Living sustainably has its challenges, but none greater than in the climate and geography of Antarctica.
Some 58 metres of sea level rise is locked up in Antartica's ice sheets, and it's melting faster than expected.
A paleooceanographer describes her ninth sea expedition, this time retrieving cylindrical 'cores' of the sediment and rock that's as much as two miles down at the ocean floor.
Antarctic sea ice cover fell to an all-time low recently and hasn't yet recovered. Why? The initial answers could lie in an unlikely place – the tropics.
There are some limits on what countries can do in the Antarctic, but not when it comes to science.
Under the terms of the current treaty all commercial mining is forbidden, but rumblings of discontent are stirring beneath the ice.
A flavor of diplomacy that focuses on science cuts through political differences and finds new ways for nations to work together.
Mosses are sensitive to even minor changes in their living conditions, and scientists traditionally tramped through difficult terrain to collect data on them.
What would possess an Antarctic expedition to take dairy cows to the icy continent? Back in 1933, Admiral Byrd did so for reasons of image-making, publicity and territorial ambition.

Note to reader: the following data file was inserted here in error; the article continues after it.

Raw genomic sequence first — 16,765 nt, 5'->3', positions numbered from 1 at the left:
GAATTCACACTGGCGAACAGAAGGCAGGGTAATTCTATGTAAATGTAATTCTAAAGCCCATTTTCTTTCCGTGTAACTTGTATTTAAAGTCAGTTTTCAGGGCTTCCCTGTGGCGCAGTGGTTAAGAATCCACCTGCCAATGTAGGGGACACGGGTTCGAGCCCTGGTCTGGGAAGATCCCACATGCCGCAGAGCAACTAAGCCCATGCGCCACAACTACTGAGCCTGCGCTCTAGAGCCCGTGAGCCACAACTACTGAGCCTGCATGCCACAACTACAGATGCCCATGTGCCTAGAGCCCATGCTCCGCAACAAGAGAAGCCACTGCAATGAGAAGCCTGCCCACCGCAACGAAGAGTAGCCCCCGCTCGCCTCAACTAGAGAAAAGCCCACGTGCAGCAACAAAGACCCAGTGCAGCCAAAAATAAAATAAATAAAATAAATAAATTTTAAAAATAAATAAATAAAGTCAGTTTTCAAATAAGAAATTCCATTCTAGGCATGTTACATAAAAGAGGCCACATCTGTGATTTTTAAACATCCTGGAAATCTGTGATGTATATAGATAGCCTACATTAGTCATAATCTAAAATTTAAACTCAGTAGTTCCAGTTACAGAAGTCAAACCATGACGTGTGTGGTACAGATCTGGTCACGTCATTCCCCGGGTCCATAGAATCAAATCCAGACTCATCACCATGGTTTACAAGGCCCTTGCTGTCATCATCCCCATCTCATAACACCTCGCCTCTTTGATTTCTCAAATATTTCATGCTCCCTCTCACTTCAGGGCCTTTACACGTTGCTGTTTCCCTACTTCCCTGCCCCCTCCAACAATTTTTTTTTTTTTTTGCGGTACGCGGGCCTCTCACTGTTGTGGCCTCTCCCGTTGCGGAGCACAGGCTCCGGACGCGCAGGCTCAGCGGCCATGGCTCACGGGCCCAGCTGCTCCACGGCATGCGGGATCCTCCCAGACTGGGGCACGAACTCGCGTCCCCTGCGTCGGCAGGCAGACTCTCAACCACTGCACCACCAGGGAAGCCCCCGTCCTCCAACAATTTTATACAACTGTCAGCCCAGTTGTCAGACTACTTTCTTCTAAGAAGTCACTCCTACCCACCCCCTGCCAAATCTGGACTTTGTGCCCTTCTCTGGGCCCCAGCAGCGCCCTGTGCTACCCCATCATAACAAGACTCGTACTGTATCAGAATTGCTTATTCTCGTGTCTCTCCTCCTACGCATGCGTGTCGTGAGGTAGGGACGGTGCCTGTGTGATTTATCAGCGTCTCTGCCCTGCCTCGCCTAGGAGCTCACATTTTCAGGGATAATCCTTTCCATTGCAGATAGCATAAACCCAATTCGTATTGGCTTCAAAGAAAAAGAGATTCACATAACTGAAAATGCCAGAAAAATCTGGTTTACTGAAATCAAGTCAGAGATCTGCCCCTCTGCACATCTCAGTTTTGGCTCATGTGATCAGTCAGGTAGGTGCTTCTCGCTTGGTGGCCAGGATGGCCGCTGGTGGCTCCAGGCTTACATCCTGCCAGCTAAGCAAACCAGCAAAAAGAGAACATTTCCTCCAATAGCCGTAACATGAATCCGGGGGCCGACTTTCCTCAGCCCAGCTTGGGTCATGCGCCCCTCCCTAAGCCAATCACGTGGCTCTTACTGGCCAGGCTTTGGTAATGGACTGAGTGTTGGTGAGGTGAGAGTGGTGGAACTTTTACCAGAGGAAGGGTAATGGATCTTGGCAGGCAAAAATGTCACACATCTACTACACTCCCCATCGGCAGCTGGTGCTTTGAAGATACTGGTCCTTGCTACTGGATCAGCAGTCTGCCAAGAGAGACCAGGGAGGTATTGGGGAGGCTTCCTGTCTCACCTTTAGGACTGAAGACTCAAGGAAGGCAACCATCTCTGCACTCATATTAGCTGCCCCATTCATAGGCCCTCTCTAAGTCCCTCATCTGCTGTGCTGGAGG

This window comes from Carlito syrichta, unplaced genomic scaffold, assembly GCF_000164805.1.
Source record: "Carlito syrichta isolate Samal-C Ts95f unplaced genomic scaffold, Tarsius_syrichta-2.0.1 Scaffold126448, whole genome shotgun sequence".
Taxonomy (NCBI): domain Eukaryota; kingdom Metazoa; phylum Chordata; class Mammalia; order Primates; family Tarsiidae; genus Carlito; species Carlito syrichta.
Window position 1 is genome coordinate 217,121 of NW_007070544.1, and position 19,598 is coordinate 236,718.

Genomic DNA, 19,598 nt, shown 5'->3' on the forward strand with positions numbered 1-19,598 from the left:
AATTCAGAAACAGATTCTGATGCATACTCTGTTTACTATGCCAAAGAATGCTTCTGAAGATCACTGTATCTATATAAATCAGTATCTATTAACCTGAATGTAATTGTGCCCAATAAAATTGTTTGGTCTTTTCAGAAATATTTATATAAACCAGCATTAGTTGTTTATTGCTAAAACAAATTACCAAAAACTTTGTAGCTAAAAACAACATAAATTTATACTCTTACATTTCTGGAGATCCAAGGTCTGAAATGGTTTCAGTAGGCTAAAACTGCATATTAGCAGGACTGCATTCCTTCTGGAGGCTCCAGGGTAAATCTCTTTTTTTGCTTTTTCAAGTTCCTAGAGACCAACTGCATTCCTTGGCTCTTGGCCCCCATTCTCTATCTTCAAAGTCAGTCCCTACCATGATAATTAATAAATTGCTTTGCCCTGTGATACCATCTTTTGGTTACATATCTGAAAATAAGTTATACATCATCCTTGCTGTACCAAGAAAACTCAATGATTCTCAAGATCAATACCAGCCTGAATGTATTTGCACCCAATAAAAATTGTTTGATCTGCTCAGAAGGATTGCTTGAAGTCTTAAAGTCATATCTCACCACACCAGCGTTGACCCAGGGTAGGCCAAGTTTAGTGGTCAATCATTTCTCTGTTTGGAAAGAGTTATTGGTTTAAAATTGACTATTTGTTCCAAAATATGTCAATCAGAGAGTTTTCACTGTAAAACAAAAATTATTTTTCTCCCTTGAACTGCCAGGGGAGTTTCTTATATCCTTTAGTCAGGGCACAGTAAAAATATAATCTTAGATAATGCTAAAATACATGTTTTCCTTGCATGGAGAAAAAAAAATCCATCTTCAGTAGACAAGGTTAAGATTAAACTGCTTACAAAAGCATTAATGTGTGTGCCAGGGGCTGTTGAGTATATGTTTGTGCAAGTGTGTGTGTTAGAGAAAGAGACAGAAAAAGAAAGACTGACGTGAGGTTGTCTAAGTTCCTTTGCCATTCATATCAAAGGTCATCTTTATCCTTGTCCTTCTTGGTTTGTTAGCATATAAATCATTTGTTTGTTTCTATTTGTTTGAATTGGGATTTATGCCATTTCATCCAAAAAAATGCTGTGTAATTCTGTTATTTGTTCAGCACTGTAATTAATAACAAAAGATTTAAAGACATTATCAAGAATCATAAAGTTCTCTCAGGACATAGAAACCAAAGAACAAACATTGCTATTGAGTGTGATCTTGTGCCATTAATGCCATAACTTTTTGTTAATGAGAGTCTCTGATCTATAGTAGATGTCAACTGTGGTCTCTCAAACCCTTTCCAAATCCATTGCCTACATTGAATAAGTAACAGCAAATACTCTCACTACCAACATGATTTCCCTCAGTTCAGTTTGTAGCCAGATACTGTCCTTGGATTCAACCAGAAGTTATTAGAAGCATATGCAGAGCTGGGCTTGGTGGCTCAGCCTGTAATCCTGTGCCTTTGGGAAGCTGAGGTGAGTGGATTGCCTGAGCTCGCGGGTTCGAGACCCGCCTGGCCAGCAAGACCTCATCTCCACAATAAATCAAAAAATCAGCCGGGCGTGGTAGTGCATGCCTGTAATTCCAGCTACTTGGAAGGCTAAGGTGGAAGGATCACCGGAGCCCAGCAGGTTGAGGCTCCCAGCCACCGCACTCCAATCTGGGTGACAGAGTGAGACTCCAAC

During a Q&A discussion about climate change, Tasmanian Senator Jacqui Lambie said it was four degrees hotter 110,000 years ago. Is that right?
Antarctica hangs in the balance. Five cities have the chance of securing the future of this fragile continent.
It's one of the remotest places on Earth and yet is still claimed by six nations – including Australia.
A warming Earth could see invading species arrive in Antarctica via the floating "taxi service" of the sea. That could be a threat to the southern continent's delicate ecosystem.
What gaps have the CSIRO cuts left in climate research?
As the world warms, Antarctica's melting ice will likely reach the point of no return.
Iron and nutrients from Antarctica's bedrock are carried into the oceans – nourishing entire food webs.
Why should we care if the polar ice sheets melt hundreds of years in the future? Because they are vital for maintaining our current climate.
If we burned all fossil fuels, the loss of ice in Antarctica would raise sea levels 160 to 200 feet, but even our current trajectory could lead to dramatic sea level rise.
Deception is the premier tourist destination in the Antarctic. It's also the volcano that scientists are still not sure why it's there.
Researchers find that ice around Antarctica shrank quickly last decade, raising concerns over this buttress against melting land-based ice and future sea-level rise.